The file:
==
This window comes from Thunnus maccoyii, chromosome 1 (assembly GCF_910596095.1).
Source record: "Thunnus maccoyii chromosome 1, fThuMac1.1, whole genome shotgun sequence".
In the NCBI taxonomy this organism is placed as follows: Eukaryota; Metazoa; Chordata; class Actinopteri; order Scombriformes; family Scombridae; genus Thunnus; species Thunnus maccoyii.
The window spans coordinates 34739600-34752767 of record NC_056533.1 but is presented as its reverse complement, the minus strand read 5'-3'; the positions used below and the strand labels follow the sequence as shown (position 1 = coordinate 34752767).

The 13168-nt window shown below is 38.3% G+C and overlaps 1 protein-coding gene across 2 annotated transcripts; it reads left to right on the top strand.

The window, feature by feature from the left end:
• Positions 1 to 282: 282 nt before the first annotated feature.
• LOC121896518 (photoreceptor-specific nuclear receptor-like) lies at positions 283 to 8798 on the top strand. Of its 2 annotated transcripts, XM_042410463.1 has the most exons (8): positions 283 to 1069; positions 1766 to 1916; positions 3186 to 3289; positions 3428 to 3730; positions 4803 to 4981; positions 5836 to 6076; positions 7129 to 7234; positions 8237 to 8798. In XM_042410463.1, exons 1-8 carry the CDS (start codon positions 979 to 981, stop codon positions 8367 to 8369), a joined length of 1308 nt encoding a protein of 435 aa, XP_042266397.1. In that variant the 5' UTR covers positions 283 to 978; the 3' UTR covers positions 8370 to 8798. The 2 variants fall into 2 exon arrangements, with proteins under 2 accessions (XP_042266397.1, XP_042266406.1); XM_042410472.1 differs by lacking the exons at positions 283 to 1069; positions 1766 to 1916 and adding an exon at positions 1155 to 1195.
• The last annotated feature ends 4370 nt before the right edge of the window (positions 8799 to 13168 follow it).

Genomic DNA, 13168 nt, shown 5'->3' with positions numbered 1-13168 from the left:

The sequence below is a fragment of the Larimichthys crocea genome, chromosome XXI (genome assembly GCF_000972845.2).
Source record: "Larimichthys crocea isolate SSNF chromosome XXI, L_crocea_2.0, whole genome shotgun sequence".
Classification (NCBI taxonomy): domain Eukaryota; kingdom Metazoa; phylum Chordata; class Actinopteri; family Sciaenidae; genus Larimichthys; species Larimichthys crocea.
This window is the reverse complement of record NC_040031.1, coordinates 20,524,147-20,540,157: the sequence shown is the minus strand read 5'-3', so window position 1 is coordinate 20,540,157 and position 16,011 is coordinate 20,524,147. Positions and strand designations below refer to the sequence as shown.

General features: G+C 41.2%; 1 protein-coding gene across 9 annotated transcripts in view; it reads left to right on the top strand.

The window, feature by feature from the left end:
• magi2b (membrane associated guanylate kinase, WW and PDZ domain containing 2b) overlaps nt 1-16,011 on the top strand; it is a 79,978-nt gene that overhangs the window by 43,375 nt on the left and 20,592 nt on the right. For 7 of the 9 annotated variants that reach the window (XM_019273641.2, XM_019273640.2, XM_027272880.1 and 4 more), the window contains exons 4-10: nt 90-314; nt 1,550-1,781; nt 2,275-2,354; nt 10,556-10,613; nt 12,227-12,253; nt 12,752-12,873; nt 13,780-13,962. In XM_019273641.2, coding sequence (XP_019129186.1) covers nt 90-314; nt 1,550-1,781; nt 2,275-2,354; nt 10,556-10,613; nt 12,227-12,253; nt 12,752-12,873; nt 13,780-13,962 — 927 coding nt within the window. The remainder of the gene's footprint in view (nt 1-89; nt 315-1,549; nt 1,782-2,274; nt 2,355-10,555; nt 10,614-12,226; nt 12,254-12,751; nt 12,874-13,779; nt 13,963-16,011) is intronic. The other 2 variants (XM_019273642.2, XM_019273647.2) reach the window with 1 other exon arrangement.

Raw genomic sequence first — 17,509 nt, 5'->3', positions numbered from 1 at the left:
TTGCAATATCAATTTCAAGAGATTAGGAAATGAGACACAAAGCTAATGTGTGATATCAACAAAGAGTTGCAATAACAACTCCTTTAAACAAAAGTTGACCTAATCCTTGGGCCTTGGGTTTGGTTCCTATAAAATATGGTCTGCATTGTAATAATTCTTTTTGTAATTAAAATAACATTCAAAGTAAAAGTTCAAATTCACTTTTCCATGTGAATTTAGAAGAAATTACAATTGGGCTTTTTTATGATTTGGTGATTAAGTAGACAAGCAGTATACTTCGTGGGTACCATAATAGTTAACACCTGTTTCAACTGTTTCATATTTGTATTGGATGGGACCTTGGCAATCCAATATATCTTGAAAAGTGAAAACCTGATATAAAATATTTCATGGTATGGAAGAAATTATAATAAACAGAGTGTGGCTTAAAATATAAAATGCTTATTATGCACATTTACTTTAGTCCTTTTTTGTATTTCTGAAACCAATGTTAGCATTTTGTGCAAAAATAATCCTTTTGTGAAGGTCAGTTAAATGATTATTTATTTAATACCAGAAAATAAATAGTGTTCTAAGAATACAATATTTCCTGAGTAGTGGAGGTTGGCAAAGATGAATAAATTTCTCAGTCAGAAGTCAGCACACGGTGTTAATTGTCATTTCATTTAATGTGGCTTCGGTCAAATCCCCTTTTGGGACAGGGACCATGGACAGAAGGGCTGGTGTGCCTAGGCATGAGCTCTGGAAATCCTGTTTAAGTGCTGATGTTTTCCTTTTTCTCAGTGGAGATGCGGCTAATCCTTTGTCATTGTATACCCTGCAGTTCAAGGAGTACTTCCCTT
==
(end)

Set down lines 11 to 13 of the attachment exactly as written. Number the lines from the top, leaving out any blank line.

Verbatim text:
The sequence below is a fragment of the Larimichthys crocea genome, chromosome XXI (genome assembly GCF_000972845.2).
Source record: "Larimichthys crocea isolate SSNF chromosome XXI, L_crocea_2.0, whole genome shotgun sequence".
Classification (NCBI taxonomy): domain Eukaryota; kingdom Metazoa; phylum Chordata; class Actinopteri; family Sciaenidae; genus Larimichthys; species Larimichthys crocea.